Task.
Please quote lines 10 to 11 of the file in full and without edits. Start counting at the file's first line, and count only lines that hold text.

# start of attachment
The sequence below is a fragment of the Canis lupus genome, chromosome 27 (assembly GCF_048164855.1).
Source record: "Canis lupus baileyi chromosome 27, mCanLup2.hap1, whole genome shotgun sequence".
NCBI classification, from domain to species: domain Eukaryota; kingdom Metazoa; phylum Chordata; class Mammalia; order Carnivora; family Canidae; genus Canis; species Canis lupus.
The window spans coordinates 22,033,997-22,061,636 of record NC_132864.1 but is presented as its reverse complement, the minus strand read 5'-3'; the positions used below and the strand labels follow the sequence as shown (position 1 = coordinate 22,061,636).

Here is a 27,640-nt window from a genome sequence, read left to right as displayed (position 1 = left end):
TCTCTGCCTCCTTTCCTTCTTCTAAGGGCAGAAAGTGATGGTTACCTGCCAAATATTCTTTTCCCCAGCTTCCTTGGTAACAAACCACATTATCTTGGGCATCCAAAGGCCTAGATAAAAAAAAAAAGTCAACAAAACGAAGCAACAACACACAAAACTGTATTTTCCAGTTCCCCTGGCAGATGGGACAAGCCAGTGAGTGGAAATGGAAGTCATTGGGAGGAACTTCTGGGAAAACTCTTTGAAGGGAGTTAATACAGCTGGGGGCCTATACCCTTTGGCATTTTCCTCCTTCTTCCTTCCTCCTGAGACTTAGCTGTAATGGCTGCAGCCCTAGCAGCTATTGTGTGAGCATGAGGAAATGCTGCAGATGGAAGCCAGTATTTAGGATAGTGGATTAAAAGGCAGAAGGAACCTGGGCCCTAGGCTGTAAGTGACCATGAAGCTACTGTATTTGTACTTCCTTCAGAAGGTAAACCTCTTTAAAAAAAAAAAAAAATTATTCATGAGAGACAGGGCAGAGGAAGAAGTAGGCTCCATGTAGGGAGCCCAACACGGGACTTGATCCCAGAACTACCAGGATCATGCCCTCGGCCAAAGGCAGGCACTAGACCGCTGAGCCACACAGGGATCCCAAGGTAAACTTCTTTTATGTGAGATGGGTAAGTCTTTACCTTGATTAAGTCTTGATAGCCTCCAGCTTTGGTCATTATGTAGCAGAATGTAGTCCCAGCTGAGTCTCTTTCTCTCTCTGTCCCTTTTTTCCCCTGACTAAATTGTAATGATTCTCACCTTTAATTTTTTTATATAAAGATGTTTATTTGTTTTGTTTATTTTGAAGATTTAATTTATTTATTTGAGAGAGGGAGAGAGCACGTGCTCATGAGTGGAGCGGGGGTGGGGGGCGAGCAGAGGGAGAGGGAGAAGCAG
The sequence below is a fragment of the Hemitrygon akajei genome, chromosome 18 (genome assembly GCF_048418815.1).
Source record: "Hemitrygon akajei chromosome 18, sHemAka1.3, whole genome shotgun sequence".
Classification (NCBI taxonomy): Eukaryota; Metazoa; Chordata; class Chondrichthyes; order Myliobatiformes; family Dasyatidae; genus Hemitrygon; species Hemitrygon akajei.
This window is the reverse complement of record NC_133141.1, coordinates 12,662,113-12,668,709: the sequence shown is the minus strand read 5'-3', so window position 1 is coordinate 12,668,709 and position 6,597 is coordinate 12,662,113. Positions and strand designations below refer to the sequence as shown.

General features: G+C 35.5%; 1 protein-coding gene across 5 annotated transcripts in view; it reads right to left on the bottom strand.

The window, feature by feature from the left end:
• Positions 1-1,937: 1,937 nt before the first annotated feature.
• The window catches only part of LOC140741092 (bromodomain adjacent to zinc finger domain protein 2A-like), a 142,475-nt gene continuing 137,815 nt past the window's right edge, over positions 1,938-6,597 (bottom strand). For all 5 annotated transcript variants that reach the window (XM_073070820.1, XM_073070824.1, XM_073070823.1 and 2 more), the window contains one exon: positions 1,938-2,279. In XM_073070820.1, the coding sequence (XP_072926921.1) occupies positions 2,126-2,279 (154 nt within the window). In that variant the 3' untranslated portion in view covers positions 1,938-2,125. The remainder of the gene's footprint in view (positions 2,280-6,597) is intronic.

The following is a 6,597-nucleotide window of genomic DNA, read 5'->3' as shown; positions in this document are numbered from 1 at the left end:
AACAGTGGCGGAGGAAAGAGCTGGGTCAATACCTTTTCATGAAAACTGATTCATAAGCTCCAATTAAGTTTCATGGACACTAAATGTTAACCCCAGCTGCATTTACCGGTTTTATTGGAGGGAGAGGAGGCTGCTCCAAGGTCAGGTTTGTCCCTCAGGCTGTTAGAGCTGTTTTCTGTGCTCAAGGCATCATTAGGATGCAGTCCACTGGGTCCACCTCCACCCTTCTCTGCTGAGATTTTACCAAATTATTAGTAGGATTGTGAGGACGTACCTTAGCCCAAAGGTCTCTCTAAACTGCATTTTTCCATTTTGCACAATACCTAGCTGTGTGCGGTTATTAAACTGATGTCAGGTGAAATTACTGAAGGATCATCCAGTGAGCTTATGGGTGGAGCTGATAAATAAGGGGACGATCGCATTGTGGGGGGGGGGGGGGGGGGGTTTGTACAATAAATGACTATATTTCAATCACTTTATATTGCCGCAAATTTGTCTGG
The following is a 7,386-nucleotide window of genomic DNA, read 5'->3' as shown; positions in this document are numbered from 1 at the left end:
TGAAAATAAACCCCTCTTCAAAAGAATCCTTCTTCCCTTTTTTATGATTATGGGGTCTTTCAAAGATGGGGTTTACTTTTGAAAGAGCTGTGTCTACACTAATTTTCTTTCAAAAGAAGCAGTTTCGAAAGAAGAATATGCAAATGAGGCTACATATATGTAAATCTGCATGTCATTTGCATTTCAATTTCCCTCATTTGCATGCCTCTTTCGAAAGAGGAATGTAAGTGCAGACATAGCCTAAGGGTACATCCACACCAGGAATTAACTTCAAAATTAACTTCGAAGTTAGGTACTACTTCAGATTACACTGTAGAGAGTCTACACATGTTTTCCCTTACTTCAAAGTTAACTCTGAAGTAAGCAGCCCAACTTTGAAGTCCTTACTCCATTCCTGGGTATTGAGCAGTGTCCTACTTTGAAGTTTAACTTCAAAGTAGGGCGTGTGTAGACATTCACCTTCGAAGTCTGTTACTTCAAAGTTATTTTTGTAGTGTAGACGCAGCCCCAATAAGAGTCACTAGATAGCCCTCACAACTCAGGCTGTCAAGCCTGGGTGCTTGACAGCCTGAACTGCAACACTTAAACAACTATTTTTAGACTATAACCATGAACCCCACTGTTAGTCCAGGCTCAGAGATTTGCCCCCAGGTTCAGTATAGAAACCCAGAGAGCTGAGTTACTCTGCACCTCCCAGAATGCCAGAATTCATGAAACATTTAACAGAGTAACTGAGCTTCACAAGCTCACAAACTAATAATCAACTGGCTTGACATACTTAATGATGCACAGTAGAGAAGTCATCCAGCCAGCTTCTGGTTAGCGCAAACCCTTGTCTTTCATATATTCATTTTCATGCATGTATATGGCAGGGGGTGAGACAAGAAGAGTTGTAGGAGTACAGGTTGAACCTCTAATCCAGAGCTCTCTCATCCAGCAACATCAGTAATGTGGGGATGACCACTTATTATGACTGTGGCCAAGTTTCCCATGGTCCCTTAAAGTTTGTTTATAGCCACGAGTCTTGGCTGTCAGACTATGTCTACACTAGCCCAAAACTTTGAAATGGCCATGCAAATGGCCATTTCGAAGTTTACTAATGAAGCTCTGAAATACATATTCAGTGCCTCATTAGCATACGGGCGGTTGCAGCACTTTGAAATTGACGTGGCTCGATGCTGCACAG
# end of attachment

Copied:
This window is the reverse complement of record NC_133141.1, coordinates 12,662,113-12,668,709: the sequence shown is the minus strand read 5'-3', so window position 1 is coordinate 12,668,709 and position 6,597 is coordinate 12,662,113. Positions and strand designations below refer to the sequence as shown.

General features: G+C 35.5%; 1 protein-coding gene across 5 annotated transcripts in view; it reads right to left on the bottom strand.